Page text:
By Eleanor Ringel Cater
Something just isn’t right with “The Light Between the Oceans.” But just what, exactly, that something is isn’t easy to define.
Based on a 2012 book by Australian author, M.L. Stedman, the movie takes place shortly after World War I. Tom Sherbourne (Michael Fassbender) has come back with his body intact – many vets, the film reminds us, did not. But his head is, well, let’s say that something in him is broken to the point where a job tending a lighthouse on a lonely, storm-tossed island off the coast of Australia sounds like a good idea.
To make sure he understands what he’s getting into, his potential employers are up front during the interview. Sherbourne’s predecessor has been sent away to “rest.” He had insisted his wife was waving down ships, i.e. endangering them. That, it turns out, wasn’t the problem; the problem was that the man’s wife had been dead for two years (It’s a little reminiscent of Jack Nicholson’s job interview in “The Shining.”)
But Tom says he’s “just looking to get away from things for a while” and, for a while, he does. Janus Island may be barren and windswept, but there’s a certain beauty in its flinty landscape and the panoramic ocean views are breathtaking (kudos to cinematographer Adam Arkapaw).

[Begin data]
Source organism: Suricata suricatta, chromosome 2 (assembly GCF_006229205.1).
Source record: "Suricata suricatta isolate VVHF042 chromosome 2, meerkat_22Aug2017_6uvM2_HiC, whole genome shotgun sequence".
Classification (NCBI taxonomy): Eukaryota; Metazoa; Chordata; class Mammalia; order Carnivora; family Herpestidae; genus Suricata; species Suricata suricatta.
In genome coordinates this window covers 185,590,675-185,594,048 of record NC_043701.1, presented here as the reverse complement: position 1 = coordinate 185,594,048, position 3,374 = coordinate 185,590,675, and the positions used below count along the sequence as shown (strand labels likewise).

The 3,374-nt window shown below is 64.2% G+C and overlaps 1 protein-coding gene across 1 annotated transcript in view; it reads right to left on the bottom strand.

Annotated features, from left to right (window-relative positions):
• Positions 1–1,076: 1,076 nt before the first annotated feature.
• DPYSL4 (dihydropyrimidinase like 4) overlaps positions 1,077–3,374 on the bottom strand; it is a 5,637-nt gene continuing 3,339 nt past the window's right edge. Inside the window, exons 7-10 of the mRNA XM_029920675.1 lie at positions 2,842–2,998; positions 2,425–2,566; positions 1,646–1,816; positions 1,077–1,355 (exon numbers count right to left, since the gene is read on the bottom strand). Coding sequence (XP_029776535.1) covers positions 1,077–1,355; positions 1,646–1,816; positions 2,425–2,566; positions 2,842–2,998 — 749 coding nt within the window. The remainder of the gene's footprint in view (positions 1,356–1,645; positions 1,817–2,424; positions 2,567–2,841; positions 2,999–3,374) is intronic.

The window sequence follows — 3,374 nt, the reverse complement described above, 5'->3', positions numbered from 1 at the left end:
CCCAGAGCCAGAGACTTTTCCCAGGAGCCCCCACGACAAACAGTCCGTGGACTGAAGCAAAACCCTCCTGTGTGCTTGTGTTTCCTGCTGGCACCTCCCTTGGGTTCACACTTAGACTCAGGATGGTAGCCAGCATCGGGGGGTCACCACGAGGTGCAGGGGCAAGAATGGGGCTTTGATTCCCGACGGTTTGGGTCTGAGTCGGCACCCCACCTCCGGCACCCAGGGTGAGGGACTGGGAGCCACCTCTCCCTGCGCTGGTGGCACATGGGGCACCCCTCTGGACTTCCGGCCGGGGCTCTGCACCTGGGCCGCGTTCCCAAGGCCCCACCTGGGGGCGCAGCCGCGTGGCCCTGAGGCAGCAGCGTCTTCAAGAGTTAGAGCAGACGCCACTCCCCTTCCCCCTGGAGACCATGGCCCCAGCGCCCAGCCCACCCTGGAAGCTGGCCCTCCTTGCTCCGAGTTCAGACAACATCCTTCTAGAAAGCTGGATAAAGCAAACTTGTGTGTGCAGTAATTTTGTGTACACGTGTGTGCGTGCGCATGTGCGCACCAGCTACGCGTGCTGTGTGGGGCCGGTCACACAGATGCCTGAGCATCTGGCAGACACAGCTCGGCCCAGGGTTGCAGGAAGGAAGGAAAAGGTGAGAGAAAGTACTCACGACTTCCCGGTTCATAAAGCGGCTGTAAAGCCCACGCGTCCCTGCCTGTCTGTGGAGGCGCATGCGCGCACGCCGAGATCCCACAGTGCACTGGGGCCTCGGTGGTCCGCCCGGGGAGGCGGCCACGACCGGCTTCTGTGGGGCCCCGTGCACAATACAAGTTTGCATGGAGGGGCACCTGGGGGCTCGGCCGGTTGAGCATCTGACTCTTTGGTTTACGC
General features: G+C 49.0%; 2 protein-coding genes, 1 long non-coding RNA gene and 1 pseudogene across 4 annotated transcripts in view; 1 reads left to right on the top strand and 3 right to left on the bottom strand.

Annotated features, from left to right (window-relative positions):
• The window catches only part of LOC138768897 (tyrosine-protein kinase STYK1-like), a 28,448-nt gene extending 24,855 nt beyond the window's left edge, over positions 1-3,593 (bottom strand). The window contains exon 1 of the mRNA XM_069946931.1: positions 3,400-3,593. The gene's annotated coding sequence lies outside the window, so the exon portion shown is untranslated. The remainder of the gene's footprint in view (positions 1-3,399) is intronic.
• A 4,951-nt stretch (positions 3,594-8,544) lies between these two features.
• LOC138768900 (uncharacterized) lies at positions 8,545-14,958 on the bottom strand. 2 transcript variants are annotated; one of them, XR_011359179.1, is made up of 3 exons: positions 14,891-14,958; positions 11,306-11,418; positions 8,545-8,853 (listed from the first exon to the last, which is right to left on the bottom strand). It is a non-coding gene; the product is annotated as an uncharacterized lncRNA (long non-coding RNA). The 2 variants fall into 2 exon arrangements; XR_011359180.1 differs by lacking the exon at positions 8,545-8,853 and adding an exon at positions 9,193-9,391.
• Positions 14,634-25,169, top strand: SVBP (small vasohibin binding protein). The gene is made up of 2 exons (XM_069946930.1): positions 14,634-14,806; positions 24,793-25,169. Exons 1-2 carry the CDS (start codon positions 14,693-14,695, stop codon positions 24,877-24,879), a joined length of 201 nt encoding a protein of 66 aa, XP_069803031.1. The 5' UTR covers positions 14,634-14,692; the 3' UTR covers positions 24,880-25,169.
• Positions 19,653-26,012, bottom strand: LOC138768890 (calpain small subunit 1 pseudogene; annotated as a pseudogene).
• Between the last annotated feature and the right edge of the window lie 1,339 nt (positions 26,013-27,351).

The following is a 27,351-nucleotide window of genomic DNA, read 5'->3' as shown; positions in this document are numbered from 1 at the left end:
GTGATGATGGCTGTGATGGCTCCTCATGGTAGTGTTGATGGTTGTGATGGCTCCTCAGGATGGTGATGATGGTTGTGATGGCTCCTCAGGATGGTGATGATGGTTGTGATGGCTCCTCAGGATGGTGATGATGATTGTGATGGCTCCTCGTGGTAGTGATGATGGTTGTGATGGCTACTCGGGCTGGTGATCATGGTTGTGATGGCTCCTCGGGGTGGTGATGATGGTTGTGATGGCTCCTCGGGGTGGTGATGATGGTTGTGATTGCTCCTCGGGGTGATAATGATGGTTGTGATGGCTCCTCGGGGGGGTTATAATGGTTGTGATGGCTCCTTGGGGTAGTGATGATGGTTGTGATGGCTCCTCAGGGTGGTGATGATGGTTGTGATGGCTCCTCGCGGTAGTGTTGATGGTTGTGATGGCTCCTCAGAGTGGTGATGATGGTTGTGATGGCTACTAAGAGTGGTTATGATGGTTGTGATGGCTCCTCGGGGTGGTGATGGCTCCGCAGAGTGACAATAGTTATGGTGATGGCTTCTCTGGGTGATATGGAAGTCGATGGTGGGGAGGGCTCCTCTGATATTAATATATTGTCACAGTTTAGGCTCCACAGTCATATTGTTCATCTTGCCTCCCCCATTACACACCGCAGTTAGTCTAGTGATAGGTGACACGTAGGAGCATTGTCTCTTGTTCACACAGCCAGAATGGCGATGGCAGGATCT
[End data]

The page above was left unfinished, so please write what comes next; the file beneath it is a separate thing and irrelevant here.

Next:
Then, on one of his infrequent trips to the mainland, Tom meets and falls for the vivacious Isabel (Alicia Vikander). They marry and head back to their isolated home where, if all goes well, they will have a child and become a real family.
Instead, Isabel suffers two miscarriages. But just a few days after their second loss, a gift from the sea arrives. A rowboat washes ashore. Inside are a dead man and a very-much-alive infant. Isabel begs that they keep the little girl and raise her as their own. Against his better judgment, Tom agrees.
This happens about a half hour into the picture and that’s a problem. First, the movie’s trailer begins with the recovery of the baby, so the element of surprise is gone. Granted, that’s probably out of director Derek Cianfrance’s hands. Nonetheless, it weakens the movie.
More crucially – and this is under Cianfrance’s control – that half hour is supposed to draw us into these characters, into their relationship and into their unusual isolation. Alas, they remain lovely-looking ciphers. When things become even more complicated – the ever-wonderful Rachel Weisz plays a part in this – we have little sense of what’s at stake between these two. The evolving moral quandary that is the film’s essence remains emotionally static.
And speaking of stagnant…. We are to believe that Tom and Isabel are mad about each other. As it turns out, in real life, Fassbender and Vikander are. (They’ve been a buzz-worthy couple). Yet there’s so little on-screen chemistry that our attentions wander to the other actors: the aforementioned Weisz and a pair of Aussie treasures, veteran performers Jack Thompson and Bryan Brown.
Maybe there’s too much story to be encompassed by a movie (even one that’s two hours-plus). Or maybe Cianfrance, like the ‘70s Terrence Malick, got carried away with the “where” to the detriment of the “who.” (It can be done successfully: check out Malick’s 1978 masterpiece “Days of Heaven.”)
But “The Light Between the Oceans” is no masterpiece. It doesn’t even make it to “pretty good.” For a picture with the word “Light” in its title, this one is awfully murky.